Summer Fun | Create Your Own Hometown Getaway

There’s no place like home … but sometimes, it’s nice to venture beyond your own digs and deck, whether for adventure or just for someone else to do the dishes. If you’ve got a free day or are enjoying a staycation, there’s plenty to do this summer in our hometown and the surrounding areas. From simple pleasures to day trips, attractions like zipline and skydive, working up a sweat to kicking back, getting wet to keeping it cool, we’ve got you covered in the Hill City and beyond.


Hiking and biking

In the summer, a morning hike or bike ride offers the best opportunity for activity while avoiding the heat and the chance for afternoon thunderstorms. The James River Heritage Trail system contains miles of walking, biking and hiking trails, many of them interconnected. Together they offer scenic views of Blackwater Creek, the James River, downtown Lynchburg, Percival’s Island, and various wooded and natural areas. Several trails are paved, while others are dirt and gravel. Make it a half-day or more by renting bicycles at Bikes Unlimited (1312 Jefferson Street) and having lunch at a nearby restaurant. Trail maps, parking, and complete information can be found through the Lynchburg Parks and Recreation website (lynchburgparksandrec.com). Here are some trails worth checking out:

Riverside Park (2238 Rivermont Avenue) is a 49-acre recreation area and home to the Alpine Trail which, as its name suggests, is a steep one-mile trail with views on the James River. The trail isn’t suitable for bikes, strollers or small children, but older kids may enjoy the challenge, and can cool off afterwards at the park’s sprayground, which features water spouts and dump buckets.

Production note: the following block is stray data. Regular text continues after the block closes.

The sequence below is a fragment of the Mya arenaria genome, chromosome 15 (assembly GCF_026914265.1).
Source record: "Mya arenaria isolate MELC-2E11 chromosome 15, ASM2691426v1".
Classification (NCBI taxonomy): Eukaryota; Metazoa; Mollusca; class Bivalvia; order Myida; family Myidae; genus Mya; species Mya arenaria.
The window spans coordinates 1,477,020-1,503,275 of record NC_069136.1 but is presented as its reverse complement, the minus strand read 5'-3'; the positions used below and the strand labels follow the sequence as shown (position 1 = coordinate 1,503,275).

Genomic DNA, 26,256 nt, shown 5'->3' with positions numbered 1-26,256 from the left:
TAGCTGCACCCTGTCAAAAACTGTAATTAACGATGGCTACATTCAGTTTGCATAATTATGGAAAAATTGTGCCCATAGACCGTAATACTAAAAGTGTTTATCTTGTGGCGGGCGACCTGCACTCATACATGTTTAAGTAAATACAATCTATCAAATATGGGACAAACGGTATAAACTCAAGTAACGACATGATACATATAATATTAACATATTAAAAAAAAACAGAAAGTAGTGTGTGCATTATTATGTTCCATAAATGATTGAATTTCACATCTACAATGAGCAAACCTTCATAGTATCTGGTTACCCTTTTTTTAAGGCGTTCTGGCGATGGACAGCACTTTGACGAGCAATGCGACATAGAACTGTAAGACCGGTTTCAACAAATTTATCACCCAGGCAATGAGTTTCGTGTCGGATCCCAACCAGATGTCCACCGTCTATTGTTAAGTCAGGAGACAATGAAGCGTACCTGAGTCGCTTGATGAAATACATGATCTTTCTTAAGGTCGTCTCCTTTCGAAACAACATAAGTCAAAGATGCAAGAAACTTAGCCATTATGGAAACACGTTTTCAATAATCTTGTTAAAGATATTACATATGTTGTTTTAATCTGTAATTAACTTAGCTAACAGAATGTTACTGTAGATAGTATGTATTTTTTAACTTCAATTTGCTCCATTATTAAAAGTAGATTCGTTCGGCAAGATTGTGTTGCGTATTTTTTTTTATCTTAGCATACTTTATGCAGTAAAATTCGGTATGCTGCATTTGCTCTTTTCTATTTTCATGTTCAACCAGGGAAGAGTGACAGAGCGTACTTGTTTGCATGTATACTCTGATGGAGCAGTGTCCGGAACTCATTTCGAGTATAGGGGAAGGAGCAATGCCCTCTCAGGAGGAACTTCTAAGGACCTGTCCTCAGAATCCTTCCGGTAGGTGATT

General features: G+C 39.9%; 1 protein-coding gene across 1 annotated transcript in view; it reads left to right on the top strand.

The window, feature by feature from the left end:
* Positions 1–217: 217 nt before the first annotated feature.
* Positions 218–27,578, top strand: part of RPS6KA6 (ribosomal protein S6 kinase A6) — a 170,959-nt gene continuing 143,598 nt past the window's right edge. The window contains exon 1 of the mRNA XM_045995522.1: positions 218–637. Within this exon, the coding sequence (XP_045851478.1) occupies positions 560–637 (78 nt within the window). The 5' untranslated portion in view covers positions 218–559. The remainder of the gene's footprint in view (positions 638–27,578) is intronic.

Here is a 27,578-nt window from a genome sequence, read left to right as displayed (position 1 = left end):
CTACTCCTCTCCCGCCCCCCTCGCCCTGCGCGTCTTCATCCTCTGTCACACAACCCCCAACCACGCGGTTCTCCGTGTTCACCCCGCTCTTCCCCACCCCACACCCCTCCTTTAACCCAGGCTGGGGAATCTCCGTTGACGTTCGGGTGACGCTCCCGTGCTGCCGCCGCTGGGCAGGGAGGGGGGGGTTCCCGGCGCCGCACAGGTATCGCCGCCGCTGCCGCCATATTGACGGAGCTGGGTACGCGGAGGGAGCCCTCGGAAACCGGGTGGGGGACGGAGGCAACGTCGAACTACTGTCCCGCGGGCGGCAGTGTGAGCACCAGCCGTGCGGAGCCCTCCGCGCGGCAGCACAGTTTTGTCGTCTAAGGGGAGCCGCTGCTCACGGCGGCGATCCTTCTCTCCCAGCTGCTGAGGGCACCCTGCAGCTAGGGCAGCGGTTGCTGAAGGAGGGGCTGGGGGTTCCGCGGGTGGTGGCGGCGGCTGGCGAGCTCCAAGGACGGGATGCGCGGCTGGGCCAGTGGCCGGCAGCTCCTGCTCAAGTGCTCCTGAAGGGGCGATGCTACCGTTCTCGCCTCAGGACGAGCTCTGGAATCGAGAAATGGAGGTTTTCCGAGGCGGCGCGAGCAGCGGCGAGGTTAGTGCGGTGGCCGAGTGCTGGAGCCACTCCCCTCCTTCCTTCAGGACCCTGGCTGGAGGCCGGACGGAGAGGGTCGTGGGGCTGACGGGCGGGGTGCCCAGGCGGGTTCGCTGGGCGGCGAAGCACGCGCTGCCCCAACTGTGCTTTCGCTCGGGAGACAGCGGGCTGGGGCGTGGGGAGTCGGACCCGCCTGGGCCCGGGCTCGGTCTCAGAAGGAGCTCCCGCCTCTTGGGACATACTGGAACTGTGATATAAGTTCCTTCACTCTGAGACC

Blackwater Creek Natural Area offers multiple scenic trails. Blackwater Creek Trail has multiple entrances (1720 Langhorne Road, 340 East Randolph Place, Jefferson and 8th Streets, and 2525 Linkhorne Drive) and is a three-mile paved path that follows the creek and old train tracks. It connects to Riverwalk Trail, Point of Honor Trail, Creekside Trail and the Awareness Garden. Many of the trails are forested and have further trail spurs and connectors to discover.

Riverwalk Trail features over five miles of paved trail, and picks up where Blackwater Creek Trail leaves off at the top of Jefferson Street. The trail goes through Riverfront Park and downtown Lynchburg before crossing a bridge to Percival’s Island. From there you can traverse the length of the island and continue over a bridge on the far side into Amherst County.

Watersports
If you’re looking to make a splash, our area is full of opportunities. James River Adventures (150 Rocky Hill Road, Madison Heights) provides five-hour kayak paddle trips with shuttle service, as well as guided hour-long batteau excursions (batteaux are traditional flat-bottomed boats designed to navigate rocky shallows) through the downtown section of the James.